Adam Appel obtained summary judgment on behalf of a company whose alleged agent drove a forklift into the plaintiff. Plaintiff brought a premises liability claim alleging that he was thrown to the ground and sustained a significant knee injury when the alleged employee negligently operated the forklift. The court was persuaded by Adam’s argument that the plaintiff’s presence on the premises was of no benefit to the employer and that the person who operated the forklift was not doing so as an agent of the employer.

Civil Rights

The United States Court of Appeals for the Eleventh Circuit affirmed the summary judgment that Adam Appel obtained for a physician in a case in which the plaintiff alleged that the physician acted with deliberate indifference in violation of the Eighth Amendment. The plaintiff alleged that violation of the Eighth Amendment’s proscription against deliberate indifference on the part of several physicians and other medical professionals caused the death of his brother, a prisoner, who died from a sudden stroke. On summary judgment, attorneys argued that the plaintiff failed to demonstrate that the physician acted with deliberate indifference to the decedent’s serious medical needs, and also that the physician was entitled to qualified immunity. The Court of Appeals affirmed the district court’s grant of summary judgment for their physician client. Phillip Weathers v. James Lanier, et al., 05-00011-CV-RLV-4.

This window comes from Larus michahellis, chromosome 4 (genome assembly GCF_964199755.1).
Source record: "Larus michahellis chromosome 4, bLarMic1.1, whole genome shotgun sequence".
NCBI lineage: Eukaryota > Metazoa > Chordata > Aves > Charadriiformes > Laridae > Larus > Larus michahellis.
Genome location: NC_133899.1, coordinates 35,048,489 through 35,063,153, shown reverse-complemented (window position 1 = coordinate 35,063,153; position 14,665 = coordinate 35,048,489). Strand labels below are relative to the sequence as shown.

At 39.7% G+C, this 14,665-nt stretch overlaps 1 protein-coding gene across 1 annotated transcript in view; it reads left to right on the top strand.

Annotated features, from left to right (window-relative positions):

Civil Rights

Adam Appel successfully obtained summary judgment in the U.S. District Court for the Middle District of Georgia on behalf of the medical coordinator at a private prison facility in a civil rights case. Plaintiff slipped and fell in the prison shower, fracturing a vertebrae. Plaintiff filed suit alleging that the medical coordinator was deliberately indifferent to his serious medical need by delaying an orthopedic consultation. In ruling in favor of the medical coordinator, the court found that although the medical coordinator was subjectively aware of the plaintiff’s serious medical needs, the care provided was objectively sufficient in response to those needs.